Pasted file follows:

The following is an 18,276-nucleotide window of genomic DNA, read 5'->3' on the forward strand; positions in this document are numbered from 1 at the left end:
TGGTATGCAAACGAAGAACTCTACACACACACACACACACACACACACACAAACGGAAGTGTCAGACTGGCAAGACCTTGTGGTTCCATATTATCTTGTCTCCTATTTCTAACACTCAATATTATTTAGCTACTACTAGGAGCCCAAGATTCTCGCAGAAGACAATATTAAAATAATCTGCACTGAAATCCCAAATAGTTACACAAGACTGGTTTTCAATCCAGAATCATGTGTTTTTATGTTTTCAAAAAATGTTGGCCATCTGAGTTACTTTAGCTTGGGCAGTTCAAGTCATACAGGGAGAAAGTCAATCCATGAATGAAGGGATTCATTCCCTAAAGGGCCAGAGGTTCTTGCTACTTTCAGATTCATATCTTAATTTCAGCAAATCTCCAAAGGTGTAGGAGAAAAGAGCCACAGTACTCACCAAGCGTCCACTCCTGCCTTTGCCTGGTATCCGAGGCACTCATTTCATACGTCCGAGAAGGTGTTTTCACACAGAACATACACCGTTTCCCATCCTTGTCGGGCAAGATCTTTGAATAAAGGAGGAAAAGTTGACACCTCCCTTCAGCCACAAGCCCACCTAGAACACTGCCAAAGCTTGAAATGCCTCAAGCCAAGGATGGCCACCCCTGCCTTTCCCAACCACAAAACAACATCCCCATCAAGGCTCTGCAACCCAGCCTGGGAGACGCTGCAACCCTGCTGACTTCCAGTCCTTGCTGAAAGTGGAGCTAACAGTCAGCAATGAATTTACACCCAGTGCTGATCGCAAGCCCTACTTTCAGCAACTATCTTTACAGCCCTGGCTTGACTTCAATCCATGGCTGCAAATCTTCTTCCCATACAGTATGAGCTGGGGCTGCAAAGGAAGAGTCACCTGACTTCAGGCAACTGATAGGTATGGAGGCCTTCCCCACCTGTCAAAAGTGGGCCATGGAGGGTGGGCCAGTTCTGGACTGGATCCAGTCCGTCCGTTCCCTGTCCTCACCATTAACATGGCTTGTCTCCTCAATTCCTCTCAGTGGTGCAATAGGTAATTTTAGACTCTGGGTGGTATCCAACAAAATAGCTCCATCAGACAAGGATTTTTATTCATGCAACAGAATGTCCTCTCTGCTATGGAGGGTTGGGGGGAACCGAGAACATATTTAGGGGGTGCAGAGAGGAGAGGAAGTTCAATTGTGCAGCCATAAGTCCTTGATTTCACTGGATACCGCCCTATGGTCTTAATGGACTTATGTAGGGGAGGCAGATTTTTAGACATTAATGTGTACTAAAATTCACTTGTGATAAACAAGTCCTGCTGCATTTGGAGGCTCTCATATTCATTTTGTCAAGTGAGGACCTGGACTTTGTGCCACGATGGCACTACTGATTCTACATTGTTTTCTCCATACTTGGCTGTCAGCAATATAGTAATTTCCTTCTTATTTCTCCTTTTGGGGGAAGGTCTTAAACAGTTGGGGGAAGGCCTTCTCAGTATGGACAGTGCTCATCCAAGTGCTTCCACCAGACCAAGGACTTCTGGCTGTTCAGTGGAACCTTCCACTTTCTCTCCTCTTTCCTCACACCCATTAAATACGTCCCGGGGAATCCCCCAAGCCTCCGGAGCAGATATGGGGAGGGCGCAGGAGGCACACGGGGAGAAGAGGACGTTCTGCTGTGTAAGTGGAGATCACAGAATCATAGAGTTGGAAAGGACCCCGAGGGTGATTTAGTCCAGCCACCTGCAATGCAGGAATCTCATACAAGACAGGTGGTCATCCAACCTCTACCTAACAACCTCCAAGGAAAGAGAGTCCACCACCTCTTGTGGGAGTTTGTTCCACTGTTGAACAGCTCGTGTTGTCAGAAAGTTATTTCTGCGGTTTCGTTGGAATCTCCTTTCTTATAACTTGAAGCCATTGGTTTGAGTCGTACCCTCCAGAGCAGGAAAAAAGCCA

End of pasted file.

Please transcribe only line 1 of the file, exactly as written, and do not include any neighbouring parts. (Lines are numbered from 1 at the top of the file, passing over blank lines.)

The following is an 18,276-nucleotide window of genomic DNA, read 5'->3' on the forward strand; positions in this document are numbered from 1 at the left end: